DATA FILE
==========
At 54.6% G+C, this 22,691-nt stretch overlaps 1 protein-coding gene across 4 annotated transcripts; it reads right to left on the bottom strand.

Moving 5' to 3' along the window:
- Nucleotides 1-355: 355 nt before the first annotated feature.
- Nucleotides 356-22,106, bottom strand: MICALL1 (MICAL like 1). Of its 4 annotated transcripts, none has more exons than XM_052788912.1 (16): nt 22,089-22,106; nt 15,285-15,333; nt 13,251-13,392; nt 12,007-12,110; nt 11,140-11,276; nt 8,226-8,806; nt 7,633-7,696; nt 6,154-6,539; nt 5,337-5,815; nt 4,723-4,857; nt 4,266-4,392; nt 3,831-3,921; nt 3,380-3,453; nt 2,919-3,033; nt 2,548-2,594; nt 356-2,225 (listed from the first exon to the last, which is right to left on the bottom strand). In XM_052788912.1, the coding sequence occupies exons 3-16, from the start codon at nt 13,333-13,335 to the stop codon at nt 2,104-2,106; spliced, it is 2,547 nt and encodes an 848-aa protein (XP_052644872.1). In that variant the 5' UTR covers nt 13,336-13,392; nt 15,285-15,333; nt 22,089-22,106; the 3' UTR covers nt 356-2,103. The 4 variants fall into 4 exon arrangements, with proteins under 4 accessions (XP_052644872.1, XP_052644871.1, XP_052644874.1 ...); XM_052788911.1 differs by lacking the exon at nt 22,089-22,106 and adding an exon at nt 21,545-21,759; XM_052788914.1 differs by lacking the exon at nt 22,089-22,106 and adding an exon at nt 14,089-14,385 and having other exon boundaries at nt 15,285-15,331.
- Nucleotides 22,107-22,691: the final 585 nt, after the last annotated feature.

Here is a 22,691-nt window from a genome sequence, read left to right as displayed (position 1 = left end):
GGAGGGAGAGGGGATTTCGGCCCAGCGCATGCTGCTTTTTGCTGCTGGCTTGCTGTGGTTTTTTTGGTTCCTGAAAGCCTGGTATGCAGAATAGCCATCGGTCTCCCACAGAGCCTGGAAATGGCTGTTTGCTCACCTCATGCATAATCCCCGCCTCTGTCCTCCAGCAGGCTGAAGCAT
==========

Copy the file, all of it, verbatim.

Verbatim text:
At 54.6% G+C, this 22,691-nt stretch overlaps 1 protein-coding gene across 4 annotated transcripts; it reads right to left on the bottom strand.

Moving 5' to 3' along the window:
- Nucleotides 1-355: 355 nt before the first annotated feature.
- Nucleotides 356-22,106, bottom strand: MICALL1 (MICAL like 1). Of its 4 annotated transcripts, none has more exons than XM_052788912.1 (16): nt 22,089-22,106; nt 15,285-15,333; nt 13,251-13,392; nt 12,007-12,110; nt 11,140-11,276; nt 8,226-8,806; nt 7,633-7,696; nt 6,154-6,539; nt 5,337-5,815; nt 4,723-4,857; nt 4,266-4,392; nt 3,831-3,921; nt 3,380-3,453; nt 2,919-3,033; nt 2,548-2,594; nt 356-2,225 (listed from the first exon to the last, which is right to left on the bottom strand). In XM_052788912.1, the coding sequence occupies exons 3-16, from the start codon at nt 13,333-13,335 to the stop codon at nt 2,104-2,106; spliced, it is 2,547 nt and encodes an 848-aa protein (XP_052644872.1). In that variant the 5' UTR covers nt 13,336-13,392; nt 15,285-15,333; nt 22,089-22,106; the 3' UTR covers nt 356-2,103. The 4 variants fall into 4 exon arrangements, with proteins under 4 accessions (XP_052644872.1, XP_052644871.1, XP_052644874.1 ...); XM_052788911.1 differs by lacking the exon at nt 22,089-22,106 and adding an exon at nt 21,545-21,759; XM_052788914.1 differs by lacking the exon at nt 22,089-22,106 and adding an exon at nt 14,089-14,385 and having other exon boundaries at nt 15,285-15,331.
- Nucleotides 22,107-22,691: the final 585 nt, after the last annotated feature.

Here is a 22,691-nt window from a genome sequence, read left to right as displayed (position 1 = left end):
GGAGGGAGAGGGGATTTCGGCCCAGCGCATGCTGCTTTTTGCTGCTGGCTTGCTGTGGTTTTTTTGGTTCCTGAAAGCCTGGTATGCAGAATAGCCATCGGTCTCCCACAGAGCCTGGAAATGGCTGTTTGCTCACCTCATGCATAATCCCCGCCTCTGTCCTCCAGCAGGCTGAAGCAT